“Breaking Fast” Is Breaking Ground for Gay Muslim Representation

Marvel’s "Eternals" star Haaz Sleiman and writer-director Mike Mosallam spill some Lebanese-American tea.

Hot on the heels of 2020 queer holiday romcoms Happiest Season, Dashing In December, and The Christmas Setup, 2021 brings us the VOD release of writer-director Mike Mosallam’s Breaking Fast, the first gay rom-com set during Ramadan.

Mid-Ramadan, a monthlong holiday during which observant Muslims fast from dawn until dusk, West Hollywood-based, gay Lebanese-American Mo (Haaz Sleiman) finds himself newly and unhappily single. But when sassy BFF Sam (Good Trouble’s Amin El Gamal) introduces him to the tall, handsome, all-American Kal (Michael Cassidy), Mo finds that despite their cultural differences, there may be something very special between them.
 

Expanded from Mosallam’s 2015 short film of the same name, Breaking Fast sees out actor Haaz Sleiman — who last year revealed to NewNowNext that he would play husband to Marvel’s first openly gay superhero, Phastos, in the upcoming Eternals — show a lighter, more romantic side. He also literally bares all during a hilarious sequence involving a towel gone rogue. The pair of queer Lebanese-Americans joined NewNowNext for a little tea session about the film, authentic representation, and of course, Marvel’s Eternals.

How did this evolve from a short into a feature?

Mike Mosallam: The ability to mount the feature was directly correlated to the success of the short. It was never our intention or something we thought about doing, but we were able to play Cannes and because of that and audience reactions, we saw there was a demand for a continuation of the story. I started to really put pen to paper and think about what would happen. We found an investor, and the rest is history.

How did you discuss the cultural and religious traditions that come up in the film with the actors, especially the non-Muslim ones?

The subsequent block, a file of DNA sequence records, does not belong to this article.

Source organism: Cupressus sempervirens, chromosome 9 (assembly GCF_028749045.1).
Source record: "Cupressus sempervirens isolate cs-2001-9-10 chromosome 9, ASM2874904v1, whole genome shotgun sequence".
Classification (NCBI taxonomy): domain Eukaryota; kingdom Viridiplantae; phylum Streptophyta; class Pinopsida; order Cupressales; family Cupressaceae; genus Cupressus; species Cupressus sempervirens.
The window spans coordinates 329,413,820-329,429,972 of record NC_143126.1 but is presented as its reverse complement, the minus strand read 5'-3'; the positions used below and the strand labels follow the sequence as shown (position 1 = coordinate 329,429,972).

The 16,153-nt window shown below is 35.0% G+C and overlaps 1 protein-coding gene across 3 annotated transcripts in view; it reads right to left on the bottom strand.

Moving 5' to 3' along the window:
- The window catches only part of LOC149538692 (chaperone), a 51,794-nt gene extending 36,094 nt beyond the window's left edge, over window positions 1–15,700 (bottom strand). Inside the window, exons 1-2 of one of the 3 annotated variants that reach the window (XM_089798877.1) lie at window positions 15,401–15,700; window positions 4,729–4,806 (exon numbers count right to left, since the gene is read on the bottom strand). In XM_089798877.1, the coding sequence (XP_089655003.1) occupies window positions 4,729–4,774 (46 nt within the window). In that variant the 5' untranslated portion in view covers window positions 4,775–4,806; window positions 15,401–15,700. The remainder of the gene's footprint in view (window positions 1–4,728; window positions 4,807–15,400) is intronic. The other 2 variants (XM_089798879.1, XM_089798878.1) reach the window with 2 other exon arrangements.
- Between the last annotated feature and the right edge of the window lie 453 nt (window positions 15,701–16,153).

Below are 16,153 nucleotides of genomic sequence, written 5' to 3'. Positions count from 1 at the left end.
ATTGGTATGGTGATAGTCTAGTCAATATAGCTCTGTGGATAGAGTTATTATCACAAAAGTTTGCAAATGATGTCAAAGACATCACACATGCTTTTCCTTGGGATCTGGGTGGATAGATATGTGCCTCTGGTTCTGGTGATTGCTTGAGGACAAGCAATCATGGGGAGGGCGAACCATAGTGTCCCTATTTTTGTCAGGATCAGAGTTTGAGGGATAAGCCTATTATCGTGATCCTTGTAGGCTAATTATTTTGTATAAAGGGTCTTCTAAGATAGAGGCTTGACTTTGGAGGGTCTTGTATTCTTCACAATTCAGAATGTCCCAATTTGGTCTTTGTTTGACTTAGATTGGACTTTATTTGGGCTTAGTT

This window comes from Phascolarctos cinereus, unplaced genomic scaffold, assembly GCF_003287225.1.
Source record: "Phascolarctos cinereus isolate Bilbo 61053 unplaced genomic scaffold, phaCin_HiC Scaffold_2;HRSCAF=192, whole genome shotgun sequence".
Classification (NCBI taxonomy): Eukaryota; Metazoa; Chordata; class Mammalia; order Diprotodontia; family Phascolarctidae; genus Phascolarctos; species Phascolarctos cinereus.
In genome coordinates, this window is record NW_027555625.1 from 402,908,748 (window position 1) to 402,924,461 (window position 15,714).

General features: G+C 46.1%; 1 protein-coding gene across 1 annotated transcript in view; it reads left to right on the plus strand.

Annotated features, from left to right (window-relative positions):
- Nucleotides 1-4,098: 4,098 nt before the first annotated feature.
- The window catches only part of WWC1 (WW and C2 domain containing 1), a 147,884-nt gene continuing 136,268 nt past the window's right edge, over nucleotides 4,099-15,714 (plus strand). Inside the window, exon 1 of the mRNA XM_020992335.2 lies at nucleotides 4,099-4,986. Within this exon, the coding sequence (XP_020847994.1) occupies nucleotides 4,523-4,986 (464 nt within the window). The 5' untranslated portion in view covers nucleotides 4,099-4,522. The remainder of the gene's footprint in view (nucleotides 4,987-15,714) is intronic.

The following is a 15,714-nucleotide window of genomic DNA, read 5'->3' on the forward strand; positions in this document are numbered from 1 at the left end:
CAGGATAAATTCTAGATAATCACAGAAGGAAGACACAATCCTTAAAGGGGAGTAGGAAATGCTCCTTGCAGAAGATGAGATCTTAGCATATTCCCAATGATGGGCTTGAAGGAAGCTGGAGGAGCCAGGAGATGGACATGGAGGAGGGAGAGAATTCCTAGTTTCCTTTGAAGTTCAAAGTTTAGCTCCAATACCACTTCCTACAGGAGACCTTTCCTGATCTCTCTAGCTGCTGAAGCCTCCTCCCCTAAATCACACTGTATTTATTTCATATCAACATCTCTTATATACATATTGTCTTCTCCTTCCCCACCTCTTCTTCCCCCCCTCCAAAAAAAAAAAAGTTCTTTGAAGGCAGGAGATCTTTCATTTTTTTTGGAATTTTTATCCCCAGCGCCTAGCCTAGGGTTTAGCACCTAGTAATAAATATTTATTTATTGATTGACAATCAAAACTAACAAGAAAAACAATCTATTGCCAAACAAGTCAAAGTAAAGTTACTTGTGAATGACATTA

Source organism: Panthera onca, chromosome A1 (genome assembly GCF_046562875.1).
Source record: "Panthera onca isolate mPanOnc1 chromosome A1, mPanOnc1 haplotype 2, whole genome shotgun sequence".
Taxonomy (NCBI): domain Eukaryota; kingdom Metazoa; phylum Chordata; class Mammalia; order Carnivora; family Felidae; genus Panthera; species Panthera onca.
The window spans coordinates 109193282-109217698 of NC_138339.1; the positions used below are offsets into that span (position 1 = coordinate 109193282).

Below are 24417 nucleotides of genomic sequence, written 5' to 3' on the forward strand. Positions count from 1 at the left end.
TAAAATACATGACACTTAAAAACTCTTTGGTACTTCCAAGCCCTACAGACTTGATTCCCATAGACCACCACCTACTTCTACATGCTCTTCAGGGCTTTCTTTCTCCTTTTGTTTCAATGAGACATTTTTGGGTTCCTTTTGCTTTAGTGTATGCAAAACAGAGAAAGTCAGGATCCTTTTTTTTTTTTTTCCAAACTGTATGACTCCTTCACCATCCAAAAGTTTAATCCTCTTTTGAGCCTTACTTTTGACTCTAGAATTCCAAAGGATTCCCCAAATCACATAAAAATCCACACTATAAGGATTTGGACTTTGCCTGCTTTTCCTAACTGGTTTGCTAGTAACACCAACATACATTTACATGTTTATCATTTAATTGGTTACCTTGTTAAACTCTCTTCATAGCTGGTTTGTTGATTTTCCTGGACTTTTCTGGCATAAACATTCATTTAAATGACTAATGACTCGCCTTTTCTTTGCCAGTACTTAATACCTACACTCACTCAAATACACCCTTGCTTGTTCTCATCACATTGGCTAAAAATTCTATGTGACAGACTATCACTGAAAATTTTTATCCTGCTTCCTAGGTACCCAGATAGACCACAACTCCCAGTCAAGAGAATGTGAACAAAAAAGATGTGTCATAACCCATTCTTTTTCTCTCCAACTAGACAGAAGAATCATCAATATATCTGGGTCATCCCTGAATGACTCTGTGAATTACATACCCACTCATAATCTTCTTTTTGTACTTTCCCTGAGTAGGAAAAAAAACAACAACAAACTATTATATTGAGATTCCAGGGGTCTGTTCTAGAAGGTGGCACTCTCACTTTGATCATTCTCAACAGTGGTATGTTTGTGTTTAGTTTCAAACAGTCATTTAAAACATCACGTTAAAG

Mosallam: I appreciate that question. The reality is, setting up with authentically gay and authentically Arab Muslim actors who not only were those things in their real lives but talented made this piece feel like it lived with a lot of nuance. I’d love to take credit, but the actors knew exactly what they were doing.

What made Haaz the best fit for Mo?

Mosallam: Haaz and I have been friends for many years. We both come from the same hometown [in Lebanon] and we have a history of knowing one another. We’ve crossed paths so many times; we went from distant cousins to second cousins to brothers. And Haaz, as both himself and an actor, is a pioneer in a lot of ways. He’s so wonderful and talented, and there are so few actors who could really live in the character. I don’t think Mo and Haaz are the same, but there’s so much about the world they come from that’s similar that I knew he “got it” right away. It was a good thing we had a shorthand, because I could be really upfront with him about how stuff needed to land, and he was very receptive. We had a great working dynamic.

How did you connect to Mo, Haaz? This is a much lighter character and story than that of Rafiq, the gay Syrian who flees the threat of death from his own hyper-homophobic family in last year’s Little America episode, “The Son.”

Haaz Sleiman: Big time. They’re different experiences, absolutely, and there are some similarities between Mo and I. As Lebanese [people], we have a lot of curiosity about other people’s cultures, music, food — that’s something we celebrate. I’m always curious about a guy’s traditions and eat their food and have them eat my food.